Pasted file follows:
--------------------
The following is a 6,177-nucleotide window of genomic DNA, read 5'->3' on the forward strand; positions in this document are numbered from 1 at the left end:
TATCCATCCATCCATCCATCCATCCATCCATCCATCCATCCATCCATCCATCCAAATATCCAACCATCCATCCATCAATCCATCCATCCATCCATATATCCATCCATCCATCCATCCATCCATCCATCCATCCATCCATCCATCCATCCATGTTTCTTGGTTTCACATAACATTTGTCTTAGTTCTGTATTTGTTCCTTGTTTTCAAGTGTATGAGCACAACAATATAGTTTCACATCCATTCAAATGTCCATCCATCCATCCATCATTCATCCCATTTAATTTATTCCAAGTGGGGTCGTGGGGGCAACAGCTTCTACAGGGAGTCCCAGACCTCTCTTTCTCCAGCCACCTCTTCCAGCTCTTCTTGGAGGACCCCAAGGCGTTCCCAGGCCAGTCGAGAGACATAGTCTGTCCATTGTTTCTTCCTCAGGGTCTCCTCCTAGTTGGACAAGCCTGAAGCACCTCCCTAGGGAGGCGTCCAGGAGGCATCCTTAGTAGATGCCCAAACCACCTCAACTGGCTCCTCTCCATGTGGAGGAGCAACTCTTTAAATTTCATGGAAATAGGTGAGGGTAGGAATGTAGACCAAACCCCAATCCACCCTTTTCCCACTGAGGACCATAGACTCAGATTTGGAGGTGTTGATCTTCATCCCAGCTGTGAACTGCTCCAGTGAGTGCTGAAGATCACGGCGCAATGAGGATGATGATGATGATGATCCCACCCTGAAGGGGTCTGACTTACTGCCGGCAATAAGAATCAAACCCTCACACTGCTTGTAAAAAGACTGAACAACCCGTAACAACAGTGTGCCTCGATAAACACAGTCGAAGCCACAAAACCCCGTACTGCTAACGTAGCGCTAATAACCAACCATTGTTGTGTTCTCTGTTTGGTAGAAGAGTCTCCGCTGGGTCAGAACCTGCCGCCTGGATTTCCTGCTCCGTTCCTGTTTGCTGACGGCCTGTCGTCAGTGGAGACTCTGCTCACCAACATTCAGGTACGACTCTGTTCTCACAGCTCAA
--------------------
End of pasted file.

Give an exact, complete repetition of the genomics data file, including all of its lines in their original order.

The following is a 6,177-nucleotide window of genomic DNA, read 5'->3' on the forward strand; positions in this document are numbered from 1 at the left end:
TATCCATCCATCCATCCATCCATCCATCCATCCATCCATCCATCCATCCATCCAAATATCCAACCATCCATCCATCAATCCATCCATCCATCCATATATCCATCCATCCATCCATCCATCCATCCATCCATCCATCCATCCATCCATCCATGTTTCTTGGTTTCACATAACATTTGTCTTAGTTCTGTATTTGTTCCTTGTTTTCAAGTGTATGAGCACAACAATATAGTTTCACATCCATTCAAATGTCCATCCATCCATCCATCATTCATCCCATTTAATTTATTCCAAGTGGGGTCGTGGGGGCAACAGCTTCTACAGGGAGTCCCAGACCTCTCTTTCTCCAGCCACCTCTTCCAGCTCTTCTTGGAGGACCCCAAGGCGTTCCCAGGCCAGTCGAGAGACATAGTCTGTCCATTGTTTCTTCCTCAGGGTCTCCTCCTAGTTGGACAAGCCTGAAGCACCTCCCTAGGGAGGCGTCCAGGAGGCATCCTTAGTAGATGCCCAAACCACCTCAACTGGCTCCTCTCCATGTGGAGGAGCAACTCTTTAAATTTCATGGAAATAGGTGAGGGTAGGAATGTAGACCAAACCCCAATCCACCCTTTTCCCACTGAGGACCATAGACTCAGATTTGGAGGTGTTGATCTTCATCCCAGCTGTGAACTGCTCCAGTGAGTGCTGAAGATCACGGCGCAATGAGGATGATGATGATGATGATCCCACCCTGAAGGGGTCTGACTTACTGCCGGCAATAAGAATCAAACCCTCACACTGCTTGTAAAAAGACTGAACAACCCGTAACAACAGTGTGCCTCGATAAACACAGTCGAAGCCACAAAACCCCGTACTGCTAACGTAGCGCTAATAACCAACCATTGTTGTGTTCTCTGTTTGGTAGAAGAGTCTCCGCTGGGTCAGAACCTGCCGCCTGGATTTCCTGCTCCGTTCCTGTTTGCTGACGGCCTGTCGTCAGTGGAGACTCTGCTCACCAACATTCAGGTACGACTCTGTTCTCACAGCTCAA